Image of messy living room with items on the floor, throw rugs, and clutter.
  1. Identify five (5) elements in Mr. Shuang’s environment that could jeopardize his safety or cause a risk of falling. Explain your rationale.
  2. Determine how you can eliminate the risk of falling while respecting Mr. Shuang’s wishes.
  3. Give Mr. Shuang two (2) tips that may help prevent falls and injuries.

Rubric

Part 1: Medicine Cabinet

 

Proficient

(100)

Developing

(80)

Emerging

(60)

Incomplete

(0)

Checking the contents of the medicine cabinet

(15%)

Determines which elements need to be considered when checking the contents of the medicine cabinet.

Determines which elements need to be considered when checking the contents of the medicine cabinet, but the information contains gaps which do not, however, affect its quality.

Determines which elements need to be considered when checking the contents of the medicine cabinet, but the information contains gaps which affect its quality.

Does not determine which elements need to be considered when checking the contents of the medicine cabinet.

OR

Identifies elements that are not relevant.

Actions to be taken: expired bottle

(15%)

Determines the actions to be taken in response to the discovery of an expired bottle of Dextromethorphan.

Determines the actions to be taken in response to the discovery of an expired bottle of Dextromethorphan, but the information contains gaps which do not, however, affect its quality.

Determines the actions to be taken in response to the discovery of an expired bottle of Dextromethorphan, but the information contains gaps which affect its quality.

Does not determine the actions to be taken in response to the discovery of an expired bottle of Dextromethorphan.

OR

Identifies actions that are not relevant.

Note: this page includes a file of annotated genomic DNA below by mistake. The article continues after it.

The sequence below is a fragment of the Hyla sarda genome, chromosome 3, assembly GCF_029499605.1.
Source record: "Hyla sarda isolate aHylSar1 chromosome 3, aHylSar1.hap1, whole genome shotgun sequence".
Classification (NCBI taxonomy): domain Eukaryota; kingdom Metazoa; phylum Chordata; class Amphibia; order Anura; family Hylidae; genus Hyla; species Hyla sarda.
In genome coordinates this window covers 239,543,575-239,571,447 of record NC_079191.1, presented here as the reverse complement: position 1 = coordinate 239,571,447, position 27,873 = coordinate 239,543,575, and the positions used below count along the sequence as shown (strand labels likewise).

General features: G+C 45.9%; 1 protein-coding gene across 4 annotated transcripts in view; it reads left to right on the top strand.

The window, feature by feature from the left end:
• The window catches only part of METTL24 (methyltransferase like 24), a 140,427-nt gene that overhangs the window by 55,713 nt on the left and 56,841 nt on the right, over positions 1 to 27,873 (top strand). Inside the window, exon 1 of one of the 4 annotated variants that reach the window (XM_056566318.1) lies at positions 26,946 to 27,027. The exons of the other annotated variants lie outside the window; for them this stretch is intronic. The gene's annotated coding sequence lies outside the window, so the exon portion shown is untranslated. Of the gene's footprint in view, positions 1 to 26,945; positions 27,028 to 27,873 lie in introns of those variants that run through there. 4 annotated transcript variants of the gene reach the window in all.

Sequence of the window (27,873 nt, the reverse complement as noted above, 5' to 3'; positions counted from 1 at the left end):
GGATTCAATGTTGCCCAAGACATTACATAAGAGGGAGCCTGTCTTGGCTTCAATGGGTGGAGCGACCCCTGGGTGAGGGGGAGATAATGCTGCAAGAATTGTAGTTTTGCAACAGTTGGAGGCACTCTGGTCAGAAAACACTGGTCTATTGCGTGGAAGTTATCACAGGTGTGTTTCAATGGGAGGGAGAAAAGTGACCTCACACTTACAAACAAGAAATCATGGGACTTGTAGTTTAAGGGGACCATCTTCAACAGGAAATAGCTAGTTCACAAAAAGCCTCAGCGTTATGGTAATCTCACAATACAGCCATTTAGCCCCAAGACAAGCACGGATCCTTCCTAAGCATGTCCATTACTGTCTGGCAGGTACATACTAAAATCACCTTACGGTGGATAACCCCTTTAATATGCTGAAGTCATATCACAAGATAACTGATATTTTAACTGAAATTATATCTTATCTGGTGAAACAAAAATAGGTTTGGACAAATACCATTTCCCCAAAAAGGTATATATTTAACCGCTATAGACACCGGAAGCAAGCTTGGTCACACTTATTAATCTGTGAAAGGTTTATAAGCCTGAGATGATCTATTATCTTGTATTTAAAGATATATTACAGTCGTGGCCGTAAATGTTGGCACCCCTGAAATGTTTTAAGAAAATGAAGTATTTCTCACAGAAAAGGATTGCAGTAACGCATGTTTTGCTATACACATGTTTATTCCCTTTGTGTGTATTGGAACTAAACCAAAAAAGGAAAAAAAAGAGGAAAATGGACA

Actions to be taken: wrong medication

(15%)

Determines the actions to be taken in response to the discovery of a bottle containing capsules that differ from the name of the drug written on the bottle.

Determines the actions to be taken in response to the discovery of a bottle containing capsules that differ from the name of the drug written on the bottle, but the information contains gaps which do not, however, affect its quality.

Determines the actions to be taken in response to the discovery of a bottle containing capsules that differ from the name of the drug written on the bottle, but the information  contains gaps which affect its quality.

Does not determine the actions to be taken in response to the discovery of a bottle containing capsules that differ from the name of the drug written on the bottle.

OR

Identifies actions that are not relevant.

Other places to be checked

(15%)

Lists other areas that would be important to check to ensure that there are no harmful elements that could cause a risk to the health or safety of the client.

Provides an explanation of their reasoning as evidence.

Lists other areas that would be important to check to ensure that there are no harmful elements that could cause a risk to the health or safety of the client and provides an explanation of their supporting rationale, but the information contains gaps which do not, however, affect its quality.

Lists other areas that would be important to check to ensure that there are no harmful elements that could cause a risk to the health or safety of the client and provides an explanation of their supporting rationale, but the information contains gaps which affect its quality.